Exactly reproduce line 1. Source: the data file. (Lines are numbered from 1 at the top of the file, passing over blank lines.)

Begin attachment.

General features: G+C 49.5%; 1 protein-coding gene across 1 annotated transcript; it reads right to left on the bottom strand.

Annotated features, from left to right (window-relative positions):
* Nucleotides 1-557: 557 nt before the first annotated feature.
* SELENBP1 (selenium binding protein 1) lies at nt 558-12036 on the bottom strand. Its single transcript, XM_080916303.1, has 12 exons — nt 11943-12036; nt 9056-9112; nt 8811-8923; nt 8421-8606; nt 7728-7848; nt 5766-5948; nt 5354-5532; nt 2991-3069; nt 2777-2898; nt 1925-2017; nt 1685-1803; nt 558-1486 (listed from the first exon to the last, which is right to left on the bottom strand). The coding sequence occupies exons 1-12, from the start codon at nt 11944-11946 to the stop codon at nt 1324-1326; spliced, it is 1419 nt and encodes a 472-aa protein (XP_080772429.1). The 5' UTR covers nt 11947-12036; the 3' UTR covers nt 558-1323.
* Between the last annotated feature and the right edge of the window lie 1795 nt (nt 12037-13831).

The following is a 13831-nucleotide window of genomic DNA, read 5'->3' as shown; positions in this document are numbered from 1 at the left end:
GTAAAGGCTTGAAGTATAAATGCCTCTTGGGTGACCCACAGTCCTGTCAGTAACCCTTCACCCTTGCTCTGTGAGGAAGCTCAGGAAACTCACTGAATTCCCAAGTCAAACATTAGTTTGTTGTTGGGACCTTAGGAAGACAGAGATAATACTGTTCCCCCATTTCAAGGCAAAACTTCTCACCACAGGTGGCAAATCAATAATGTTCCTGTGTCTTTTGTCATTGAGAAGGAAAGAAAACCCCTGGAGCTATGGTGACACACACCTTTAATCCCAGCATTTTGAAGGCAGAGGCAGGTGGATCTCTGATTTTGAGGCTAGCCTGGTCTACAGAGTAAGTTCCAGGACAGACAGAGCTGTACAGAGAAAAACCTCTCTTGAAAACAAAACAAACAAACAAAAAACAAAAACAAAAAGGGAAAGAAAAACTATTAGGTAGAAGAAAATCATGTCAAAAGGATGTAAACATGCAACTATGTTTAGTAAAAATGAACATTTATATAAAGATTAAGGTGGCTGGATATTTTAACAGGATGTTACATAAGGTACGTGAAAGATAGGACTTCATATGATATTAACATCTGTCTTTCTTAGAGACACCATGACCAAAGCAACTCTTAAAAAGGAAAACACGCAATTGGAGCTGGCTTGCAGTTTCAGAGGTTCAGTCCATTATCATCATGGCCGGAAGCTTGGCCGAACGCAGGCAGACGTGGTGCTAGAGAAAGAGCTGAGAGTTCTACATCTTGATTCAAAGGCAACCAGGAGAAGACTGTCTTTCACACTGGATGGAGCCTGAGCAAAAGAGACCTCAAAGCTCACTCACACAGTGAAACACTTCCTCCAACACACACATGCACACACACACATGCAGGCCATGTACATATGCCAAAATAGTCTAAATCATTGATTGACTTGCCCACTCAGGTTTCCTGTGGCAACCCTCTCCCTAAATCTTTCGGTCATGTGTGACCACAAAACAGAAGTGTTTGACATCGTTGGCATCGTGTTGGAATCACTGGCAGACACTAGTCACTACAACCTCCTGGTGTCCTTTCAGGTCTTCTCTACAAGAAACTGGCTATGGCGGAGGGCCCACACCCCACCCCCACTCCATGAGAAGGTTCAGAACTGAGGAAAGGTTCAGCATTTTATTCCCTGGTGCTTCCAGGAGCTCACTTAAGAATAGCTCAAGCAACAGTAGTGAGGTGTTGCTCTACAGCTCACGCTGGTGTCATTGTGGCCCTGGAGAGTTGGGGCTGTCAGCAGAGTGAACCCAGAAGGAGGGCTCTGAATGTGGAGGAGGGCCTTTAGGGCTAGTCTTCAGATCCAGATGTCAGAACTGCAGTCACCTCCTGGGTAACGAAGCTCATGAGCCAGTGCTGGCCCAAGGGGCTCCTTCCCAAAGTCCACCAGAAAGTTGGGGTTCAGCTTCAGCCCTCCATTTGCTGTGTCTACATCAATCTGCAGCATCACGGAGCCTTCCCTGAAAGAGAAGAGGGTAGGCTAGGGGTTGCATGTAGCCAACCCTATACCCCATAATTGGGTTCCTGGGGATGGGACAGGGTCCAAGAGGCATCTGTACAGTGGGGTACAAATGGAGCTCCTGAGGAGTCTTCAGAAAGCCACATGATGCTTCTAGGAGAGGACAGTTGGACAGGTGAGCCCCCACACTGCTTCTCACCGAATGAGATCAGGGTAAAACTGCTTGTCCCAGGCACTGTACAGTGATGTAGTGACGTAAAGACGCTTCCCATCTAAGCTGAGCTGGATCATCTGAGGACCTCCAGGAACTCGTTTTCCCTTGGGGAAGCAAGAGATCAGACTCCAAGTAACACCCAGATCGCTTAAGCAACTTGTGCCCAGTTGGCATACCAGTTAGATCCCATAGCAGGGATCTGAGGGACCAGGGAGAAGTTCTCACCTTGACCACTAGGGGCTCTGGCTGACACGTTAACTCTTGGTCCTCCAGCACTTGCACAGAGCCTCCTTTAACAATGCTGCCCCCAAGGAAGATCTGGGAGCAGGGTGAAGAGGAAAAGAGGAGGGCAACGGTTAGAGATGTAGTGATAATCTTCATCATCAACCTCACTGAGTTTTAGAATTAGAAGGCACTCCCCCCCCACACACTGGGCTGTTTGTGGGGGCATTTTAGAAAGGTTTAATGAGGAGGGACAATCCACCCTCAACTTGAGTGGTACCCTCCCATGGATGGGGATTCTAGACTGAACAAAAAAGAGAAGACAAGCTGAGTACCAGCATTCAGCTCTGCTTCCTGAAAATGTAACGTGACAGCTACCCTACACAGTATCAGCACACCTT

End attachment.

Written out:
General features: G+C 49.5%; 1 protein-coding gene across 1 annotated transcript; it reads right to left on the bottom strand.